Planful Perform 2021 roundup: Perform '21 was a virtual event, but it didn't lack for storylines - and memorable use cases. You can see our full coverage here. For now, three highlights:
- Inside the Planful Predict announcements, and how planning must change - Jon
- LifeStance Health gets out of Excel and automates FP&A with Planful - Derek
- Perform 2021 - How Specialized took workforce planning from an uphill climb to a level sprint - Phil
A few more vendor picks, without the quotables:
- Welcome to Confluent - understanding ‘data in motion’ - Derek welcomes our latest partner - and answers the leading question: What exactly is "data in motion?"
- How Testing For All handles complex COVID test queries via Zendesk - Madeline
- Beyond ITSM - ServiceNow expects 50% of new business from ‘emerging workflows’ by 2024 - Derek
With Dreamforce 2021 on deck this week, diginomica has your content primers ready:
- FedEx ties up with Salesforce as e-commerce boom delivers fresh challenges for the logistics sector - Stuart
- Salesforce updates its automation tools with RPA, document scanning and low-code for industries - Phil
Best of the enterprise web
My top seven
- Under Pressure: COVID-19 Forced Many Execs to Sideline Cybersecurity - The tension between innovation and proper security isn't going anywhere: "Many haven't even addressed the risks they shrugged off and the potential vulnerabilities that crept in during their transformation efforts at the pandemic's peak."
- Book publishers warn of supply chain delays for 2021 holidays - Another page from the supply chain disruptions storyline, pervasive across industries: ocean freight problems, trucking problems, worker shortages - and have fun throwing "AI" at all those issues.
- Customer Care Giant TTEC Hit By Ransomware - Right on cue, via Krebs: "TTEC has not responded to requests for comment." And yet: "As far as I know, all low-level employees have another day off today.” Predictable update: TTEC confirms they are hit by ransomware.
- Artificial intelligence success is tied to ability to augment, not just automate - Joe McKendrick rounds up an AI report of note: "The report's authors caution that "the use of ever-more-sophisticated machine-learned models for recommending products, services, and content has raised significant concerns about the issues of fairness, diversity, polarization, and the emergence of filter bubbles."
- AI is moving fast and will be ready for prime time sooner than you think - I'm not that jazzed with Gartner's AI hype predictions, but the types of AI documented here are useful.
- What I Learned from a Waterfall Project Failure - It's rare to see such candid views on why a project went wrong. Nice work Frank Scavo. This quote from the project's department manager hits home: "This was my first experience with having pure politics result in a significant waste of IT resources. However, like you, I learned from it."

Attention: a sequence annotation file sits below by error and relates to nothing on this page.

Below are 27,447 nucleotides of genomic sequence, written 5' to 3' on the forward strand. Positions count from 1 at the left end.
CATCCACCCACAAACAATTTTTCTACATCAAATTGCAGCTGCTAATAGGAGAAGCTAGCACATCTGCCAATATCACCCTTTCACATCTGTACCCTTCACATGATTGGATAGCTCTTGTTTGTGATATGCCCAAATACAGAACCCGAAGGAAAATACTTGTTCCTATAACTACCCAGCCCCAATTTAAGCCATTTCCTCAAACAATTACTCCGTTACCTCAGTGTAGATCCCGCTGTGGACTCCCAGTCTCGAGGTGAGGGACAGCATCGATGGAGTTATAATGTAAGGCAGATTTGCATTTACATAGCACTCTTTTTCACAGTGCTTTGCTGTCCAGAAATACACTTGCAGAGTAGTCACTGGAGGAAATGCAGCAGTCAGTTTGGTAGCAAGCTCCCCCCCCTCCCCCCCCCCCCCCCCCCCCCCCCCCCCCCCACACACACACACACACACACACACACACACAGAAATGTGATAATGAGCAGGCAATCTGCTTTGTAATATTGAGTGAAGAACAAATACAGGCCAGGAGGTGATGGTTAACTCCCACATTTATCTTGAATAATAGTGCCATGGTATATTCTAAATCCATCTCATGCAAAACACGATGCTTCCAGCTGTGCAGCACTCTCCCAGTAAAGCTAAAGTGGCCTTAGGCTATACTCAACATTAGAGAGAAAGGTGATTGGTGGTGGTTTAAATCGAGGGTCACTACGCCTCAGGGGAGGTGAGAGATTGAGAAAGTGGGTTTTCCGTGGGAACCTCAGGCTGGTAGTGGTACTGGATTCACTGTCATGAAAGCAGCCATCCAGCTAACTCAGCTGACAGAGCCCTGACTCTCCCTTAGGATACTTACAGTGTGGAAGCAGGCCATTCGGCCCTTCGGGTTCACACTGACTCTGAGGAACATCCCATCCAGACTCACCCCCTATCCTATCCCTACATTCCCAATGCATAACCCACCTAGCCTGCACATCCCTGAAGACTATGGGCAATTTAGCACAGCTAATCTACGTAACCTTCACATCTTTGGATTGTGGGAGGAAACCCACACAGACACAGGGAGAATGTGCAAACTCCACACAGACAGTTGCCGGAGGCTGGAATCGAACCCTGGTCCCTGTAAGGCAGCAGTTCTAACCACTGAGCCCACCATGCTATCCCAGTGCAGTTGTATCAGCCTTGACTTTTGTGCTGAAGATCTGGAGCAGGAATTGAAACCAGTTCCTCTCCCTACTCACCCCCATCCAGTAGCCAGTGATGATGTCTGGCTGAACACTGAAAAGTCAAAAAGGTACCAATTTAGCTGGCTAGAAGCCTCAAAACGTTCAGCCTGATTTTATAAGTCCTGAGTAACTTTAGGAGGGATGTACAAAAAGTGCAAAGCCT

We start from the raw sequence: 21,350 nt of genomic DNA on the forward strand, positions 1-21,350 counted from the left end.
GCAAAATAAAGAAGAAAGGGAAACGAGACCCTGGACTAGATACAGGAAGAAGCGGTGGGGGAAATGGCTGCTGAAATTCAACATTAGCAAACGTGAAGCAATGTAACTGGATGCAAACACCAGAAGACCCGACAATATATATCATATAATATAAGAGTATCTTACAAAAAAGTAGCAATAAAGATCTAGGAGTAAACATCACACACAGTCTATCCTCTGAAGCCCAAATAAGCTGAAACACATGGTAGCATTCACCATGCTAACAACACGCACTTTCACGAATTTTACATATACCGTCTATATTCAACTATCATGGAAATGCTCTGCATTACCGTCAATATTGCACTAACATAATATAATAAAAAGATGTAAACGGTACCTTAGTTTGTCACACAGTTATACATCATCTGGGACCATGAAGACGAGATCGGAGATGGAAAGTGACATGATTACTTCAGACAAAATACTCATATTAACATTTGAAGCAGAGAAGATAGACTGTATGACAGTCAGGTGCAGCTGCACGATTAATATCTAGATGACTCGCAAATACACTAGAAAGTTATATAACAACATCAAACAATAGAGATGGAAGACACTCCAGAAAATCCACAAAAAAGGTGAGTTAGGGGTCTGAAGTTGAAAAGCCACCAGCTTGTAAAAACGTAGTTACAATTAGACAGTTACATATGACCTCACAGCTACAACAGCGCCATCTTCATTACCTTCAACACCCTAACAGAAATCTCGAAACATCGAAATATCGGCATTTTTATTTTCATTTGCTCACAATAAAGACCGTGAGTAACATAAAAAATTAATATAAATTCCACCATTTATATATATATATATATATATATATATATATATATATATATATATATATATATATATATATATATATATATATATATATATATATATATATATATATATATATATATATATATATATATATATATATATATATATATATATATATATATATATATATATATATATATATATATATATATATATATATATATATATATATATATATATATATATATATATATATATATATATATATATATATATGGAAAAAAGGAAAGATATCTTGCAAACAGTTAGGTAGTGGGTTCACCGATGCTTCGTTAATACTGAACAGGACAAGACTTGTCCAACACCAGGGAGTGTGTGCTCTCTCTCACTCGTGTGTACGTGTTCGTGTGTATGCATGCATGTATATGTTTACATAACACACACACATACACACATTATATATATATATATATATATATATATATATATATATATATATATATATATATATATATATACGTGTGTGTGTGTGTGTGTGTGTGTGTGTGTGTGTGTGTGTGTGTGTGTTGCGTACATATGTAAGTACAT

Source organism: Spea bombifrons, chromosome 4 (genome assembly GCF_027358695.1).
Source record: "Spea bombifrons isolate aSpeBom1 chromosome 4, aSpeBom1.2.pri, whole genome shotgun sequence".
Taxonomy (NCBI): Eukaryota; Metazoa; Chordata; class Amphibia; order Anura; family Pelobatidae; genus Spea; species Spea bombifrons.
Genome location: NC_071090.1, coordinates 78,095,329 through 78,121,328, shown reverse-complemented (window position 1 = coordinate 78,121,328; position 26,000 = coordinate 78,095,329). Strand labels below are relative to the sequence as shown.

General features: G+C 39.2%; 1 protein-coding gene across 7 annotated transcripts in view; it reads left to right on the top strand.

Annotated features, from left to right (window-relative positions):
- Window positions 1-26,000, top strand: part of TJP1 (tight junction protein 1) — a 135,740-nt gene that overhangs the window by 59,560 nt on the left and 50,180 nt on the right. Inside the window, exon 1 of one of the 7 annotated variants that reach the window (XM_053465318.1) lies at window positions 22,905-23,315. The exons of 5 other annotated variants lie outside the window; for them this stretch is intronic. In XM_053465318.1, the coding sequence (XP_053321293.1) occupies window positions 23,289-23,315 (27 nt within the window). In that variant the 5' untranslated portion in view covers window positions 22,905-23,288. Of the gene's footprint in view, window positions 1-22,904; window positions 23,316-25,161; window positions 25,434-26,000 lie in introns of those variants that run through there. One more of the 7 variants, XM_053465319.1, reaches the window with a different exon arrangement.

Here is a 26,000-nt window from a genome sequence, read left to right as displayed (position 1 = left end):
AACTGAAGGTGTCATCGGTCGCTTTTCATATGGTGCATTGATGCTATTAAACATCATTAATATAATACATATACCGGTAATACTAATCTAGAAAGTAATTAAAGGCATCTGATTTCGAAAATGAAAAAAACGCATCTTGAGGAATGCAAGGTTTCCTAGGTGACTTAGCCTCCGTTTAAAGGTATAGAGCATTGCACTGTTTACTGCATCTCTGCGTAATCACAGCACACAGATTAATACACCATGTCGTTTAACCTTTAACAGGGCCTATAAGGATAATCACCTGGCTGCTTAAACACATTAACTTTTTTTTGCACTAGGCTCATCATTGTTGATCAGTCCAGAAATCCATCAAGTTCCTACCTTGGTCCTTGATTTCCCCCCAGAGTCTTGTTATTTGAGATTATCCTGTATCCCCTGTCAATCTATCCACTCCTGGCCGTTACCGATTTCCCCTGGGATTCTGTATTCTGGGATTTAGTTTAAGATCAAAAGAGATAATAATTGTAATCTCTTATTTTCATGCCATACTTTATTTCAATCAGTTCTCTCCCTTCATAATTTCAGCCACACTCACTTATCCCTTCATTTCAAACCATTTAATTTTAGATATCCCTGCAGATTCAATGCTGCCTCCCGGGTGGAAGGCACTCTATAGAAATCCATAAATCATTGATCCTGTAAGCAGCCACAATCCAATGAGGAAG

- Jon Reed of Diginomica – Virtual or Live, Events in General Just Haven’t Been Done Well, Which Continues to be a Lost Opportunity - Small Business Trends' Brent Leary put me in the video hot seat a while back. Here's his writeup.
So an enterprising Pennsylvania man returned some bottles for deposit after 108 years; he also claimed 108 years of interest. To the store's credit, they paid up! I also learned it's possible to spend the night in Planter's nutmobile - one for the decline of Western civilization file perhaps?
By the way, that Krebs piece on TTEC's ransomware hit is a treasure trove of whiffery:
A phone call placed to the media contact number listed on an August 2021 TTEC earnings release produced a message saying it was a non-working number.
I'm sure that was just a coincidence. Oh, and:
The TTEC employees appear to be using the Zoom conference line to report the status of various customer support teams, most of which are reporting 'unable to work' at the moment.
Sounds like a useful exercise. Seems like Apple has been doing its utmost to make it into the whiffs section lately. Well, via Clive Boulton, wish granted: Cryptocurrency Investors File Class-Action Suit on Apple for Alleged Malware Distribution.
Finally, clear up any confusion, yes, this was sarcasm:
Why You Should Completely Wipe Your Phone Every Few Months https://t.co/bzaxsykjm5
"I try to go at least a week without downloading Instagram or Reddit."
-> Pro tip: if you never download Instagram or Reddit, you won't have to erase your phone every three months....
— Jon Reed (@jonerp) September 15, 2021
See you next time...
If you find an #ensw piece that qualifies for hits and misses - in a good or bad way - let me know in the comments as Clive (almost) always does. Most Enterprise hits and misses articles are selected from my curated @jonerpnewsfeed.